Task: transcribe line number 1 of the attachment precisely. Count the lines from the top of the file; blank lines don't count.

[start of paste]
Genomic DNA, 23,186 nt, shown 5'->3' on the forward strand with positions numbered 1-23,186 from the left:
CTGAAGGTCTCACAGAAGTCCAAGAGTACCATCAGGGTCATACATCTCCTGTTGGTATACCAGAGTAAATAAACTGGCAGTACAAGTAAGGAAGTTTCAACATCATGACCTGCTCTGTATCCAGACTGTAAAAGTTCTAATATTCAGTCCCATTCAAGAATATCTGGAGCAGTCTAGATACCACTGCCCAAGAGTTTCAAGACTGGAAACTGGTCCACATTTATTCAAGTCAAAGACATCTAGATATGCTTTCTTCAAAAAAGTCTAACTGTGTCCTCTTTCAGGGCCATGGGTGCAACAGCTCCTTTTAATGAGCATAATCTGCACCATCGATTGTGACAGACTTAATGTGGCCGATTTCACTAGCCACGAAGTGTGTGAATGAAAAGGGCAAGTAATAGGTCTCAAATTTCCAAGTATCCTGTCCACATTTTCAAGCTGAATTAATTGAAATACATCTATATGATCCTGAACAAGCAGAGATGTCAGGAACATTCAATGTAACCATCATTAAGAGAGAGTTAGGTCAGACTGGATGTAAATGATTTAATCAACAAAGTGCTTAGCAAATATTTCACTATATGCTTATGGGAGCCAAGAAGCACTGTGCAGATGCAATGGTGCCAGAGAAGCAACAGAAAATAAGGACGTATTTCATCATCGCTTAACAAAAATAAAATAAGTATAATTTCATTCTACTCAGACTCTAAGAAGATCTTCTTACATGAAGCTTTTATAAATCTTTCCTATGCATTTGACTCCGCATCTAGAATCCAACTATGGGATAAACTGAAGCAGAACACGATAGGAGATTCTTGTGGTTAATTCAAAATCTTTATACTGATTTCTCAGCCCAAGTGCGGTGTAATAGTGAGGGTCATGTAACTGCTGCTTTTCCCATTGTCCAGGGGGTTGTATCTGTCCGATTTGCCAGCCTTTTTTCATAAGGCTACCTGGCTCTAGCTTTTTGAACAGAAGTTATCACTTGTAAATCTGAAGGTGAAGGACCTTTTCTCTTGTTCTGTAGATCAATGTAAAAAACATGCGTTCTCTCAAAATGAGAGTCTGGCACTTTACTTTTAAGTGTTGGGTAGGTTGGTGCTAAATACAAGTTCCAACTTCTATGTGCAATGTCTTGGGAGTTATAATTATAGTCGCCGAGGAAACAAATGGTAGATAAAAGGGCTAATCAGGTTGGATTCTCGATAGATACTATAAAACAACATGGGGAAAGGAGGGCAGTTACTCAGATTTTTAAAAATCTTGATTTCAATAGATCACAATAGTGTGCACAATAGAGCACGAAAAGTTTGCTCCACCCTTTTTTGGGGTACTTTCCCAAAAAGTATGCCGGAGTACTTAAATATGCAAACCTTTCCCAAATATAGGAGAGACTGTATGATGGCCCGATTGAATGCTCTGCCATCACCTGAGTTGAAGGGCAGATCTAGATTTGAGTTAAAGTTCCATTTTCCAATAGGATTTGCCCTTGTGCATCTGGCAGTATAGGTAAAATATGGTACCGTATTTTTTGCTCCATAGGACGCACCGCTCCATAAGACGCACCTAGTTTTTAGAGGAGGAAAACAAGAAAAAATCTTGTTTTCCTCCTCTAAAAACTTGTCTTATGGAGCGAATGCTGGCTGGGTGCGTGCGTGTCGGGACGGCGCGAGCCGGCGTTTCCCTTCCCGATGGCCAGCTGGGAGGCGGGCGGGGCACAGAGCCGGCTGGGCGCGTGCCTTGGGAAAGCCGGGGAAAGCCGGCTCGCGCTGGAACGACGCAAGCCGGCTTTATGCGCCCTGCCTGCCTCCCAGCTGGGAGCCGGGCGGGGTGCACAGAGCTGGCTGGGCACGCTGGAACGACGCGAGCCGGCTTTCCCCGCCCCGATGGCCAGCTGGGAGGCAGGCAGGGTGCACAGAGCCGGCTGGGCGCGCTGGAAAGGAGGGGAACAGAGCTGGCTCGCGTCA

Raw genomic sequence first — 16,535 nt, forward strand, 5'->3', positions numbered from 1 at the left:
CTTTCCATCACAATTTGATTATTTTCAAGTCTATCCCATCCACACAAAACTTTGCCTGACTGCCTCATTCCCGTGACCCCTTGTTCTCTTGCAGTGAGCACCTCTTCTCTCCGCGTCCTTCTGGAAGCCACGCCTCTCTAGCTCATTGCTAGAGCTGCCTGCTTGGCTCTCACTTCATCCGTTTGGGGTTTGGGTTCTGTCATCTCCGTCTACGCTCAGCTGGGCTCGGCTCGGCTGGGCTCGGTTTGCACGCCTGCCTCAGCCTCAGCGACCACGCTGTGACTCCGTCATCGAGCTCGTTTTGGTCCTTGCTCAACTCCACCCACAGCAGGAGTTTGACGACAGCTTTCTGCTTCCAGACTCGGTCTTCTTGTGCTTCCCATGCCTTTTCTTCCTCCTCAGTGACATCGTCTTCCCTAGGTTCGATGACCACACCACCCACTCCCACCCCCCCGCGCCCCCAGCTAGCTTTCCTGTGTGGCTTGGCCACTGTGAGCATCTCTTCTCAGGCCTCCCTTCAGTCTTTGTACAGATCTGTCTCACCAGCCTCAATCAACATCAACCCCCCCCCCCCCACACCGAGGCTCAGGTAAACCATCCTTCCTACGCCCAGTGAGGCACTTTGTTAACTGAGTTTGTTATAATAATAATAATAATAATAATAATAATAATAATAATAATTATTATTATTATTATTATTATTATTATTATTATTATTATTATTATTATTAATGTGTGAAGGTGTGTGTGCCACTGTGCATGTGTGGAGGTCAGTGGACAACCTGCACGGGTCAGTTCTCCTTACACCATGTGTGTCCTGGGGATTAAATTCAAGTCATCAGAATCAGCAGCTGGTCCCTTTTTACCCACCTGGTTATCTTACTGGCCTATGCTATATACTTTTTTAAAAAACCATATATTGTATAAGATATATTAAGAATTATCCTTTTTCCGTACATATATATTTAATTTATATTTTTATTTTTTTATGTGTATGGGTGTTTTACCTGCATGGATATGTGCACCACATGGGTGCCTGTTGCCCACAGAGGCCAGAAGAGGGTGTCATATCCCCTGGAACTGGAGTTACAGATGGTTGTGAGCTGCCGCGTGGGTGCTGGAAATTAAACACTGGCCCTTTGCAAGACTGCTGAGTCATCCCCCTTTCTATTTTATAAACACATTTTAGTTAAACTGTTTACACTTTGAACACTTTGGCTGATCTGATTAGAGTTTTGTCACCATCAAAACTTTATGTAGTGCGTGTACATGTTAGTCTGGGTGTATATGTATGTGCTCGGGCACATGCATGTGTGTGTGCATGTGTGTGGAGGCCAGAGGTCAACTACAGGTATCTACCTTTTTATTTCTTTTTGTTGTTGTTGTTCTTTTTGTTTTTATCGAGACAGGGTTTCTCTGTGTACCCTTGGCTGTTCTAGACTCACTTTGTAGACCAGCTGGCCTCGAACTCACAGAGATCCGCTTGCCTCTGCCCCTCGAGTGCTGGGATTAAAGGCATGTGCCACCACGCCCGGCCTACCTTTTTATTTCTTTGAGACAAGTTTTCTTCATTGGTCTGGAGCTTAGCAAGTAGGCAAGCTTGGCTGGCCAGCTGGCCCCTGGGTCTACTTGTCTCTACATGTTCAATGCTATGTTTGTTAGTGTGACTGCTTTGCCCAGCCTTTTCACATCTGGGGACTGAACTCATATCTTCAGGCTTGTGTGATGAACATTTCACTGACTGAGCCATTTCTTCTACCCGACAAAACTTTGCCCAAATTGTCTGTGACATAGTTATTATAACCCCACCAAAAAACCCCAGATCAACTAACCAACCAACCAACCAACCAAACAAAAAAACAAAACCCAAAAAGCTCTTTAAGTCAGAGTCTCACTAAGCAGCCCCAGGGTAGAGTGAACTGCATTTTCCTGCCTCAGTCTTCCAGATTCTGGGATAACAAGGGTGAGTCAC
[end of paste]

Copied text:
Genomic DNA, 23,186 nt, shown 5'->3' on the forward strand with positions numbered 1-23,186 from the left: